An Anthology of Arctic Horror Stories
by Aviaq Johnston, Richard Van Camp, Rachel Qitsualik-Tinsley, Sean Qitsuallik-
Tinsley, Thomas Anguti Johnston, Gayle Kabloona
Inhabit Media, 2019
$15.75, 184 pp, ages 14+
Every culture has its fair share of scary myths and legends, and the Canadian Arctic is no different. Taaqtumi is a collection of scary short stories, written by northern authors that combines Inuit traditions and legends with modern horror. With thrilling stories about giant polar bears, magical doors, and zombies, this book has something for every grade of horror lover.
My favourite story from the book is “Utiqtuq” by Gayle Kabloona. Zombie apocalypses were something Allisa used to laugh off as silly horror, but little did she know that she’d be thrown into one. After her family had been turned into zombies, or ijiraujaq, Allisa found herself alone and struggling to survive in the harsh northern winter. Luckily she meets an elderly man, Ittuq, who has been living off the land his whole life, who teaches her how to survive. Allisa and Ittuq are able to survive for quite a while and even find another survivor, a little boy named Ani. When a search party finds them and tells them of a cure for the virus and a new settlement, Allisa has to choose whether to go with this new group and back to her old life, or stay with Ittuq and keep fighting zombies.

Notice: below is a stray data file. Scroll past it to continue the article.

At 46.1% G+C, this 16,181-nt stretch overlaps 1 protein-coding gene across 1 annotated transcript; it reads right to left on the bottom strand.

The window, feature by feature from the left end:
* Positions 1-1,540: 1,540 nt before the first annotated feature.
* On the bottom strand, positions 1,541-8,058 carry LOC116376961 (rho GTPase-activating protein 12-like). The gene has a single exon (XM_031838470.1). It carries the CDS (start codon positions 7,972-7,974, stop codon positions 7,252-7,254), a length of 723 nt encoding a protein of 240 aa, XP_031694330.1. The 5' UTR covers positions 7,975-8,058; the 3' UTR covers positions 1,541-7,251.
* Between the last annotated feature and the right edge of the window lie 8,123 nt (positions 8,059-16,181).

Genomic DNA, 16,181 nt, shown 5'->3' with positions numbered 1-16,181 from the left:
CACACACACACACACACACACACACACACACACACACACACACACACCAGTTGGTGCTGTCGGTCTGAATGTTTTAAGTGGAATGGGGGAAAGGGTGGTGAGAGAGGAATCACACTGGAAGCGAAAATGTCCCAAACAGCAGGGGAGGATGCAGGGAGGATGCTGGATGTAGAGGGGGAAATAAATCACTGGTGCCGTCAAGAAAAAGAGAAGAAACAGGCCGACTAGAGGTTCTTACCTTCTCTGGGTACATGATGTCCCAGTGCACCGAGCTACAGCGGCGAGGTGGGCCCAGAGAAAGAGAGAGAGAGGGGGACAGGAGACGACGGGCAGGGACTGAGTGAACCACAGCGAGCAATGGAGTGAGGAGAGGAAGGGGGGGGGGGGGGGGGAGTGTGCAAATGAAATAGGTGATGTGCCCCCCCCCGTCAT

I would recommend this book to anyone who enjoys horror stories and learning about other cultures and traditions.
Review by Connor, age 17.
This review is from Canadian Teacher Magazine’s Winter 2020 issue.